Friday, 20 January 2017

Some you win, some you lose

All you bird listers out there! Feeling lucky today? Well some of you will be, especially if you maintain your list using the British Ornithologists Union's criteria as your guideline, and you have seen any of the following: Isabelline (Daurian) and Red-tailed (Turkestan) Shrike, Taiga and Tundra Bean Goose, Thayer's Gull, Eastern Yellow Wagtail, Least Tern, Two-barred Greenish Warbler and Stejneger's Stonechat. They will now be considered as full species, no longer just closely-related or sub-species. As many of you will know, there are several bodies that maintain global bird lists and each differs slightly as to what is considered a full-species or not. You can read about the rationale behind the BBRC and the BOU's decision to adopt the IOC version by clicking here.

But where there are winners, there will be losers, so, get your rubbers and Tippex out if you have seen both Lesser and Common Redpoll and Whimbrel and Hudsonian Whimbrel, as each pairing are once again lumped. Oh, and by the way, don't ammend anything right now, as these changes do not come into force until January 1st 2018. And will then be reviewed again after five years... you could be unravelling, or bundling up your list again.

I have a simple rule with all this listing malarkey. If you get involved in it then it needs to be understood that it is just a game. If you do so competitively, then you have to accept the laying down of some ground rules to ensure a level playing field. But even if we do not list, these announcements do have relevance to each and every one of us. Such changes are important for all who send ornithological data into county recorders or enter data into BirdTrack. We should take all steps necessary to ensure that we leave behind an accurate account of our bird life for future generations to refer to, whatever the birding gurus of the time decree that our bird life does, in fact, consist of.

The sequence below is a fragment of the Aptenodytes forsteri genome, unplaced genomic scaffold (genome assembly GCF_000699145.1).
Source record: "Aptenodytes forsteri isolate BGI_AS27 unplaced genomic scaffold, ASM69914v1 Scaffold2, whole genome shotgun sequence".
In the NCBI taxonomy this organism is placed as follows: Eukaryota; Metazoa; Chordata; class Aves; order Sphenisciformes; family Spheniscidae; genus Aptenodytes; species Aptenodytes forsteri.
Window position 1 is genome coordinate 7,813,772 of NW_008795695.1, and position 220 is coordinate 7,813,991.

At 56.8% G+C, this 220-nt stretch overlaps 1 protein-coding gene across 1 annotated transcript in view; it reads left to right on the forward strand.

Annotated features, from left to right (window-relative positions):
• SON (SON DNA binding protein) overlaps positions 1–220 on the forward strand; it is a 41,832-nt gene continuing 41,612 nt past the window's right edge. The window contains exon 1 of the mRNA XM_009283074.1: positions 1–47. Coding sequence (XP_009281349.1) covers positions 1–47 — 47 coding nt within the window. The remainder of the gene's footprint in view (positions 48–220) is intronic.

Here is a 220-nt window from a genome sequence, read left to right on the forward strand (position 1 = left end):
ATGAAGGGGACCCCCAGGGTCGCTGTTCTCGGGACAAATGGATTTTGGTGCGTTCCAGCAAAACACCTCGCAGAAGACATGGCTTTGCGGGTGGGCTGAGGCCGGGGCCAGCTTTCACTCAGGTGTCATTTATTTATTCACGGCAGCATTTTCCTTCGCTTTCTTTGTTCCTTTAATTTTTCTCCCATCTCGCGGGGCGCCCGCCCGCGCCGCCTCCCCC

Today's sub-species may be tomorrow's species, and vice-versa. They are still all equally worthy of our attention.

6 comments:

  1. Dammit. I lose a Redpoll and a Whimbrel for the meagre gain of a Goose. And that sodding Whimbrel gave me the right run around at Pagham, and the less said about the Dungechat.... Another nail in the coffin of twitching. I have no idea what flavour of Shrikes I've seen. I tend to make more of an effort for this family so hopefully both!

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    1. Sometimes I'm glad that I'm a low lister Jono

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  2. Fascinating. I get at least a goose and a warbler. I can't remember how things finally panned out for the Devon wagtail, and I have no idea what versions of stonechat or shrike I've seen. Redpoll and Whimbrel are basically 'as you were' a few years back I suppose. You're right Steve, just a game!

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    1. Give me back the days before Iberian Chiffchaffs, Western this and Eastern that. Life was simpler then Gav...

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  3. I'm sick of all these taxonomic changes. Have you seen where theyve put falcons in the list of birds now? They aren't even with other raptors. At one time it was easy to flip through any guide and find the family you wanted in a known order. Now, even the guides can't agree where to put birds! So I've made a decision. I am sticking with my old Voous order and, more contentiously, I am sticking with my own list of identifiable forms rather than species. So, I will still be having Mealy Redpoll and Hudsonian Whimbrel, and I might even add Northern Bullfinch and Blue headed Wagtail etc. If its good enough for scientists its good enough for me. Its not as if the birds I see even matter to anyone else, and its irrelevant whether they are actual species or not, unless I am competeing, at which point I will use the recognised format.

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    1. Couldn't agree more Stewart. The shifting of the order I have not adopted.

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